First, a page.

The observance recalls the deaths of Denise McNair, Addie Mae Collins, Carole Robertson and Cynthia Morris, who is also known as Cynthia Wesley. They were preparing for the church’s Youth Day when they died. As a poem by Camille T. Dungy in a recent special edition of The New York Times Magazine noted, had they lived, one of the girls would have been 67 and the other three 70 this year.
“We’ll toll the bells for the four girls and two more times for the two boys who lost their lives that day,” Price said, referring to two black male teenagers who were shot to death in Birmingham in the hours after the bombing.
The church, which dates to 1873, reopened in June 1964. Price said the basement was renovated the following year and has since featured fellowship gatherings, men’s breakfasts and Bible studies.
Convictions in the killings did not occur for decades.
A memorial at Sixteenth Street Baptist Church in Birmingham, Alabama, where four girls were killed in a bombing on Sept. 15, 1963. RNS photo by Adelle M. Banks
A “Justice Delayed” exhibit at the Birmingham Civil Rights Institute across the street from the church noted that Robert Chambliss, Thomas “Tommy” Blanton Jr. and Bobby Frank Cherry were identified as potential suspects as the FBI initially investigated the blast. But it wasn’t until much later, after subsequent probes, that they were tried and received sentences of life imprisonment. Cherry was the last to be convicted, in 2002.
Beyond the annual Sept. 15 observance, at other times there are reminders of the tragedy, some marked with grief, others with hope.
In May, Price officiated at the funeral of Chris McNair, father of one of the four girls killed in 1963, and a former Alabama state legislator. And just last week, Price welcomed to the church a government delegation from Wales, including its minister for education, Kirsty Williams.
“She was proud to see the Wales window that was given by the people of Wales in 1965 to the church because the people of Wales wanted to make a statement of solidarity with the movement,” he said of the Sept. 5 visit.
Sixteenth Street Baptist Church, right, is across the street from the Birmingham Civil Rights Institute, left. RNS photo by Adelle M. Banks
Price said the visitors from Wales were heeding the message he hopes his church inspires even before the church launches the new videos about kindness across racial lines.
“That’s one of the things that the Welsh government did,” he said. “They presented us with a plate with a black hand and a white hand extended to each other, dealing with even though we’re different, we’re not deficient, and that we ought to be working together so that we make sure that what happened here 56 years ago never happens again.”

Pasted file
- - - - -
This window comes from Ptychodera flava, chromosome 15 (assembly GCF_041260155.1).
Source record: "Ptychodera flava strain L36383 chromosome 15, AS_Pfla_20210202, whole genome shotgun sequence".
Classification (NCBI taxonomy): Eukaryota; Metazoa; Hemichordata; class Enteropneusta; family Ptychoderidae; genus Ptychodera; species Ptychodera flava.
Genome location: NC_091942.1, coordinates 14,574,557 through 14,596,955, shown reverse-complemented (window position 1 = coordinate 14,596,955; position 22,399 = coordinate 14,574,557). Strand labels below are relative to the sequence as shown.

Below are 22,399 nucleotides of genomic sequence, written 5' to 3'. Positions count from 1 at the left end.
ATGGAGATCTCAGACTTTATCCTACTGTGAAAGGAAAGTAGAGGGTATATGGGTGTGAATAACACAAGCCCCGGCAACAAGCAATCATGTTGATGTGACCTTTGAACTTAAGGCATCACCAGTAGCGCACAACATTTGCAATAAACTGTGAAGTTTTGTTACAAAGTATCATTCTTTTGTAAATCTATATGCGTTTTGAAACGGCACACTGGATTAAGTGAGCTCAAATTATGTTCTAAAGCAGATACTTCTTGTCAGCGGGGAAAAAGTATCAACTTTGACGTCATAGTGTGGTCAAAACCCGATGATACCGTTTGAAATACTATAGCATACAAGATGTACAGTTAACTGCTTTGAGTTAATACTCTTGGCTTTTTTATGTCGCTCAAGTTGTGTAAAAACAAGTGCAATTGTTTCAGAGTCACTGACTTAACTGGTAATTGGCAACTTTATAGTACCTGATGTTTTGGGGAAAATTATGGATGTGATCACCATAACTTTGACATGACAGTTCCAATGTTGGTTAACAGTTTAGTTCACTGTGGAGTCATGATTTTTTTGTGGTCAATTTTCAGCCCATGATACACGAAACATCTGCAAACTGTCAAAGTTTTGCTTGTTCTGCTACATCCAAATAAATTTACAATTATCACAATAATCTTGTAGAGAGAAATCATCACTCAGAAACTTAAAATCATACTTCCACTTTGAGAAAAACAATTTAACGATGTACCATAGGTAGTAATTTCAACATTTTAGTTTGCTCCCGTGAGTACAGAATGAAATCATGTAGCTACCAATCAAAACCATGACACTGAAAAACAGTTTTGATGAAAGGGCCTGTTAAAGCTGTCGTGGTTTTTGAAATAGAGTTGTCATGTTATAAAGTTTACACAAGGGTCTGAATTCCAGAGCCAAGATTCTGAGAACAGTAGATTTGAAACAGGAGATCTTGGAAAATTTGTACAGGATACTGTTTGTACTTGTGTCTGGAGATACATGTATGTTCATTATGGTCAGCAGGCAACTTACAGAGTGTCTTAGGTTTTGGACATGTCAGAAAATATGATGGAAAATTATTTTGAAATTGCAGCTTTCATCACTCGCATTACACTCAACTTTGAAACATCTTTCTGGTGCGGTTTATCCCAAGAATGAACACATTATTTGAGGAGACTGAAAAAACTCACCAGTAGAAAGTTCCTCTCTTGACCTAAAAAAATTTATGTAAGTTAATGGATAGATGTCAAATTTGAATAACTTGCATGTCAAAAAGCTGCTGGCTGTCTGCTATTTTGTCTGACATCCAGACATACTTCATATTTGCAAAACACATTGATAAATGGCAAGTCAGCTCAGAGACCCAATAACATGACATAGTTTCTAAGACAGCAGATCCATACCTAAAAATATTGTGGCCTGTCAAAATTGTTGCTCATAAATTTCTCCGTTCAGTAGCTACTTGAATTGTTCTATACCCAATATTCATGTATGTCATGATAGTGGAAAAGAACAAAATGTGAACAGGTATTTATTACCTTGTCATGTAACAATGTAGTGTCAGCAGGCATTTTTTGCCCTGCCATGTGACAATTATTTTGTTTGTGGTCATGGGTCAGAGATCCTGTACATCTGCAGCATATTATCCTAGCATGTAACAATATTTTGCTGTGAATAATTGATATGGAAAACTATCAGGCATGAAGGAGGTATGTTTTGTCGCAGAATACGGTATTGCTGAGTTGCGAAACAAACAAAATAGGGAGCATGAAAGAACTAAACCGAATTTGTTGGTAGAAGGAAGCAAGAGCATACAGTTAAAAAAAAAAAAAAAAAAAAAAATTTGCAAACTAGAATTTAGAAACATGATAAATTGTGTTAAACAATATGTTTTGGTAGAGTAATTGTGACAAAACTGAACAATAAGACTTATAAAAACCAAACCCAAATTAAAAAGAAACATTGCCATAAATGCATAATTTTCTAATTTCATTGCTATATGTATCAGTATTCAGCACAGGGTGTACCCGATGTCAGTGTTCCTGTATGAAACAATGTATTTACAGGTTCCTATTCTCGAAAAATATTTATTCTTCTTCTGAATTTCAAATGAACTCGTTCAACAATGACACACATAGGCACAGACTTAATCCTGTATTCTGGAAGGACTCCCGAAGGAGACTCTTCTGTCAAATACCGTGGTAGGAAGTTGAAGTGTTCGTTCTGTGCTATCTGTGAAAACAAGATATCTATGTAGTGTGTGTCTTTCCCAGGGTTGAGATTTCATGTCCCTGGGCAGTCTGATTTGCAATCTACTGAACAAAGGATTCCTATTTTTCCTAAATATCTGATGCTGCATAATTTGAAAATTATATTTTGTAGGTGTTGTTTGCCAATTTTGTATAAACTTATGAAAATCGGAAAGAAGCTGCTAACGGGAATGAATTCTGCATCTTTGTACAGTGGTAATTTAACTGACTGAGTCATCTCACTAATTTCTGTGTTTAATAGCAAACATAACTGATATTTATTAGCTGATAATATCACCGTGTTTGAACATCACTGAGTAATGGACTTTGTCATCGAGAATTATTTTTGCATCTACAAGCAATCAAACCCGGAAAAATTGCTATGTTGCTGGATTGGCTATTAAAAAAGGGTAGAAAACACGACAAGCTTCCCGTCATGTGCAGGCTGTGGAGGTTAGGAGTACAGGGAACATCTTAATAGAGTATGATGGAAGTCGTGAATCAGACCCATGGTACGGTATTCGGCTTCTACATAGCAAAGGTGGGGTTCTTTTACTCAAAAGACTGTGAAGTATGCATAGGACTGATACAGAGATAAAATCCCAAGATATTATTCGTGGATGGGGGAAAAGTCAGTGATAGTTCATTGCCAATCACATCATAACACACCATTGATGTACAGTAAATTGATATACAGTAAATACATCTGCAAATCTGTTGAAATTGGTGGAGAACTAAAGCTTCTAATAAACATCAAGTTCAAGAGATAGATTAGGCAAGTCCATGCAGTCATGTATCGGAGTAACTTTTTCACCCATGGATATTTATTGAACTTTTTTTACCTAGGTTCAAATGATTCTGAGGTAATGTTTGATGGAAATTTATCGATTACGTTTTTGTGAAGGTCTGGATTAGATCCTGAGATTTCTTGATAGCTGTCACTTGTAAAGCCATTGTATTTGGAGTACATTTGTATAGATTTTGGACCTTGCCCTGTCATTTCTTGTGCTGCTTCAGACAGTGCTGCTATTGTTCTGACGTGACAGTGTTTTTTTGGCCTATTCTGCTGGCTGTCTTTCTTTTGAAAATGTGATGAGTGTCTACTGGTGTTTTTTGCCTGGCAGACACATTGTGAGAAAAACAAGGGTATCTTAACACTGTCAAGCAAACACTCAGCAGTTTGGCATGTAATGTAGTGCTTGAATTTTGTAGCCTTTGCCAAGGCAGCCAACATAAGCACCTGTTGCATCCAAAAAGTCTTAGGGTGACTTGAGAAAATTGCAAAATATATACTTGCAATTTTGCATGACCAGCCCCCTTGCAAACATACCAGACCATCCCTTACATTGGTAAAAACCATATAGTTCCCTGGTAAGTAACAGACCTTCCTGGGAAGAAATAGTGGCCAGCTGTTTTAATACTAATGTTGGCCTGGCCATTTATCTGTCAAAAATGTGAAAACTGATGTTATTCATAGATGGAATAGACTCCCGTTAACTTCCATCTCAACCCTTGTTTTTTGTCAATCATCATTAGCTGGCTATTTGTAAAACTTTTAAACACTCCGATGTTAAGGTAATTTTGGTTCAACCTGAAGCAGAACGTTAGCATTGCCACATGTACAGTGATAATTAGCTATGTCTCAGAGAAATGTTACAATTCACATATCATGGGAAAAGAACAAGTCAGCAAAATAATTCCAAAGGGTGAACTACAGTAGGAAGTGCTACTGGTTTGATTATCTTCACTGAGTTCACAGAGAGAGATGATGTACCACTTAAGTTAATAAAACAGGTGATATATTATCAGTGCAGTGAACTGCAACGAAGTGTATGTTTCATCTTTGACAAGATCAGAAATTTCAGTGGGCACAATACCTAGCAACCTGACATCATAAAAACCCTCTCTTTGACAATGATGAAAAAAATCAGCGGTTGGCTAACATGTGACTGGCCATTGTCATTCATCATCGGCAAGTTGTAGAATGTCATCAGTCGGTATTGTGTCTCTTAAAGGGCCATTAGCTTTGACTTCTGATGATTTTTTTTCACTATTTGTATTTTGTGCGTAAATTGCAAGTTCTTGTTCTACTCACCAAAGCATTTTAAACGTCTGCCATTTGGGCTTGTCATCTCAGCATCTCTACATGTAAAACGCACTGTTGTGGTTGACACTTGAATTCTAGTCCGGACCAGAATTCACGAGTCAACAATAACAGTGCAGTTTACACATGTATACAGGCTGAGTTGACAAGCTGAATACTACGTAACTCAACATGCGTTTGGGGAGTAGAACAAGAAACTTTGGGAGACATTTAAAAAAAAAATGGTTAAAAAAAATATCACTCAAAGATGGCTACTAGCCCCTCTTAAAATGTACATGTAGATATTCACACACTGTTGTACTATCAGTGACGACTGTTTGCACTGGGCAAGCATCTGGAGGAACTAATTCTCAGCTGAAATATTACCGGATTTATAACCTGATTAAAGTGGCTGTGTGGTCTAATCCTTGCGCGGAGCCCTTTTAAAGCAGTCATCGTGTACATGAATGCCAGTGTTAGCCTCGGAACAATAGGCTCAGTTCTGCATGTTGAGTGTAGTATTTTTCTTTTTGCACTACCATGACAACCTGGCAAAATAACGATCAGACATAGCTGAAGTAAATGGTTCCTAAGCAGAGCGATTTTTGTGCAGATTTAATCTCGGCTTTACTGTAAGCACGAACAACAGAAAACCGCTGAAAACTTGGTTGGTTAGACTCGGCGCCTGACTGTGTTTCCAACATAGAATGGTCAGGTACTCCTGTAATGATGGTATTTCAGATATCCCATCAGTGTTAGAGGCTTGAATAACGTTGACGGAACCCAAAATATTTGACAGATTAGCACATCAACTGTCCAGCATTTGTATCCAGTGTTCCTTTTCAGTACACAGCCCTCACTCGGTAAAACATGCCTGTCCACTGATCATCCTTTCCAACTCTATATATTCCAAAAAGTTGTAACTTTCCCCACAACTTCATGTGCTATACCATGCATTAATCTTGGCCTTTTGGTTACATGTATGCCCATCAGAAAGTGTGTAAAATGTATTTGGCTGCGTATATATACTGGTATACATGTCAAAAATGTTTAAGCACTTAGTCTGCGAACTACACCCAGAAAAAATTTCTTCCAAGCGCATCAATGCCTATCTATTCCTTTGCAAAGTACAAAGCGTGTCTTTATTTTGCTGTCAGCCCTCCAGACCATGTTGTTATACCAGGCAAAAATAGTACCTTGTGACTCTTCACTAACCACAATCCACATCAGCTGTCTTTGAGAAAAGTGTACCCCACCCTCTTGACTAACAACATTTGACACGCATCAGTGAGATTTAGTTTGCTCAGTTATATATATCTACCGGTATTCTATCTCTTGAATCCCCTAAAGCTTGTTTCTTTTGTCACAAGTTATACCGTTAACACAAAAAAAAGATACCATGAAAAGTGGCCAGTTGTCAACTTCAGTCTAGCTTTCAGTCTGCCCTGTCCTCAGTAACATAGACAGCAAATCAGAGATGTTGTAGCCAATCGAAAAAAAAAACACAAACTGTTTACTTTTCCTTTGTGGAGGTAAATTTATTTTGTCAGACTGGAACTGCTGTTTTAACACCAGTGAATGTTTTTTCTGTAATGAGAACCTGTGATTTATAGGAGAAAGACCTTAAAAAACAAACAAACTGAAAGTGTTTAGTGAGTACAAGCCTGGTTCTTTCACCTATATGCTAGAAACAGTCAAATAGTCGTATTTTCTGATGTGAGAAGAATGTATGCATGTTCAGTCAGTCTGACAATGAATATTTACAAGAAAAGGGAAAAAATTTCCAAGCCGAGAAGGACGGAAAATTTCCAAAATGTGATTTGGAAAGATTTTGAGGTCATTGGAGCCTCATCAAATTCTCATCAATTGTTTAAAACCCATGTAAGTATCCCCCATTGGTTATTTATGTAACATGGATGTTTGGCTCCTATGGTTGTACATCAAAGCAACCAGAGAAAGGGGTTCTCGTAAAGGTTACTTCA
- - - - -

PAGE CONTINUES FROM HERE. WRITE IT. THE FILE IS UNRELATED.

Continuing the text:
There are African words on the wall. Books by African-American authors in the cabinet. Posters of notable African-American scholars on the walls. But much of what makes this an African-centered classroom is what happens when teacher Welia Dawson and her students are breaking down a poem by the English poet Rudyard Kipling.
This poem called “If” — written in the form of advice from a parent to a son — is part of the required school district curriculum. But as her students are talking about how perseverance is a theme in the poem, Dawson relates it back to another poem — this one written by the African American poet Langston Hughes.
“In ‘Mother to Son,’ isn’t she saying the same thing to her son?” Dawson asks the students in her all-male English language arts class at Paul Robeson Malcolm X Academy, before taking the conversation to a deeper and more personal level.
“That’s something that as African American males, you need to realize,” she tells the sixth-graders. “Life for you is not going to be easy. That’s why you have to strive or work even harder to prove to the world what you’re made of. You don’t give up when times get hard.”
Schools like Paul Robeson Malcolm X, with its African-centered approach to education that is built around the notion that black children need to understand their history and culture to succeed academically, made a Detroit a leader and spurred districts in other parts of the country to replicate the approach. The school’s principal, Jeffery Robinson, is among those hoping to see a resurgence of African-centered education in the Detroit school district, something he believes could boost achievement in the struggling district.
“This is an opportunity for Detroit to return to some innovation and some pioneering that it once embarked upon at the onset of African-centered education,” Robinson said earlier this month during the first of a series of six professional development sessions that he hopes will be the start of that resurgence. Robinson has spent much of his 28-year career in African-centered schools — both as a teacher and as a principal.
“African-centered education is part of the positive legacy of DPS,” Superintendent Nikolai Vitti said. “It’s important to our reform to preserve and expand the principles of the philosophy because it empowers our students to better understand who they and who they aren’t.”
The professional development sessions are attracting veteran African-centered teachers like Dawson, as well as those who teach in traditional school settings.
Catena Alexander is one of them. Alexander, a special education teacher at Fisher Magnet Lower Academy, came to the first session hoping to learn ways to incorporate some of the practices with her kindergarten students.